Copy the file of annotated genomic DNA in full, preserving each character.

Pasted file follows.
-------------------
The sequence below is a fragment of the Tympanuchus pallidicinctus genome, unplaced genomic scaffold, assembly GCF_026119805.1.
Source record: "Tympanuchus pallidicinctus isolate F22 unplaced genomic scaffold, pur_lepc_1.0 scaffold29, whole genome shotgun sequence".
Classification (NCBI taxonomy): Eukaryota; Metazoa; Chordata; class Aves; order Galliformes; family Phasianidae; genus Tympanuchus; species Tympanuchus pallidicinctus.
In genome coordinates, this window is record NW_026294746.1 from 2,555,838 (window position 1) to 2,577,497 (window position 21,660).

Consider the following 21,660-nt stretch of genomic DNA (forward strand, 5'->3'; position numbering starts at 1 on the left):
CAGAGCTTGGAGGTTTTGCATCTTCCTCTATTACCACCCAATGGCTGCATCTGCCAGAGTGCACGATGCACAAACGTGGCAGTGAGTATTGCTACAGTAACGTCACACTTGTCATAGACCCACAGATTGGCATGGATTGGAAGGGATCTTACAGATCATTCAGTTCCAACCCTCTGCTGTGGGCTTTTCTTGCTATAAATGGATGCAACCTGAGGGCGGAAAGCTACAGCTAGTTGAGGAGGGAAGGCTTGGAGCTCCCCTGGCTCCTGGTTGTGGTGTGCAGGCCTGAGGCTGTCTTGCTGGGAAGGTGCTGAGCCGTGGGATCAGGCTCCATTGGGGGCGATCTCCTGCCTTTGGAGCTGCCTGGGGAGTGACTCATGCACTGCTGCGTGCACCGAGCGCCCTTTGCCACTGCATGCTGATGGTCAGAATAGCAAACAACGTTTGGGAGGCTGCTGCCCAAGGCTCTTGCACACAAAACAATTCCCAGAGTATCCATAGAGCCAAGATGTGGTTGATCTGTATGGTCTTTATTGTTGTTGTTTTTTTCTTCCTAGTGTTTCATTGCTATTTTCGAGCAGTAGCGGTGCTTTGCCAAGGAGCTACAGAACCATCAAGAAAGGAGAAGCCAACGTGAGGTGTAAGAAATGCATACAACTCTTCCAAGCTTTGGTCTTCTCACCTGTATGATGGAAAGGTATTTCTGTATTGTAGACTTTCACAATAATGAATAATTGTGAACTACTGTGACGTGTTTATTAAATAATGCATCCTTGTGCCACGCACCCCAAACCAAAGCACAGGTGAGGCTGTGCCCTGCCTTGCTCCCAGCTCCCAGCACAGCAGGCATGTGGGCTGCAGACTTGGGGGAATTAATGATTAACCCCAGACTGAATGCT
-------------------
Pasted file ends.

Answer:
The sequence below is a fragment of the Tympanuchus pallidicinctus genome, unplaced genomic scaffold, assembly GCF_026119805.1.
Source record: "Tympanuchus pallidicinctus isolate F22 unplaced genomic scaffold, pur_lepc_1.0 scaffold29, whole genome shotgun sequence".
Classification (NCBI taxonomy): Eukaryota; Metazoa; Chordata; class Aves; order Galliformes; family Phasianidae; genus Tympanuchus; species Tympanuchus pallidicinctus.
In genome coordinates, this window is record NW_026294746.1 from 2,555,838 (window position 1) to 2,577,497 (window position 21,660).

Consider the following 21,660-nt stretch of genomic DNA (forward strand, 5'->3'; position numbering starts at 1 on the left):
CAGAGCTTGGAGGTTTTGCATCTTCCTCTATTACCACCCAATGGCTGCATCTGCCAGAGTGCACGATGCACAAACGTGGCAGTGAGTATTGCTACAGTAACGTCACACTTGTCATAGACCCACAGATTGGCATGGATTGGAAGGGATCTTACAGATCATTCAGTTCCAACCCTCTGCTGTGGGCTTTTCTTGCTATAAATGGATGCAACCTGAGGGCGGAAAGCTACAGCTAGTTGAGGAGGGAAGGCTTGGAGCTCCCCTGGCTCCTGGTTGTGGTGTGCAGGCCTGAGGCTGTCTTGCTGGGAAGGTGCTGAGCCGTGGGATCAGGCTCCATTGGGGGCGATCTCCTGCCTTTGGAGCTGCCTGGGGAGTGACTCATGCACTGCTGCGTGCACCGAGCGCCCTTTGCCACTGCATGCTGATGGTCAGAATAGCAAACAACGTTTGGGAGGCTGCTGCCCAAGGCTCTTGCACACAAAACAATTCCCAGAGTATCCATAGAGCCAAGATGTGGTTGATCTGTATGGTCTTTATTGTTGTTGTTTTTTTCTTCCTAGTGTTTCATTGCTATTTTCGAGCAGTAGCGGTGCTTTGCCAAGGAGCTACAGAACCATCAAGAAAGGAGAAGCCAACGTGAGGTGTAAGAAATGCATACAACTCTTCCAAGCTTTGGTCTTCTCACCTGTATGATGGAAAGGTATTTCTGTATTGTAGACTTTCACAATAATGAATAATTGTGAACTACTGTGACGTGTTTATTAAATAATGCATCCTTGTGCCACGCACCCCAAACCAAAGCACAGGTGAGGCTGTGCCCTGCCTTGCTCCCAGCTCCCAGCACAGCAGGCATGTGGGCTGCAGACTTGGGGGAATTAATGATTAACCCCAGACTGAATGCT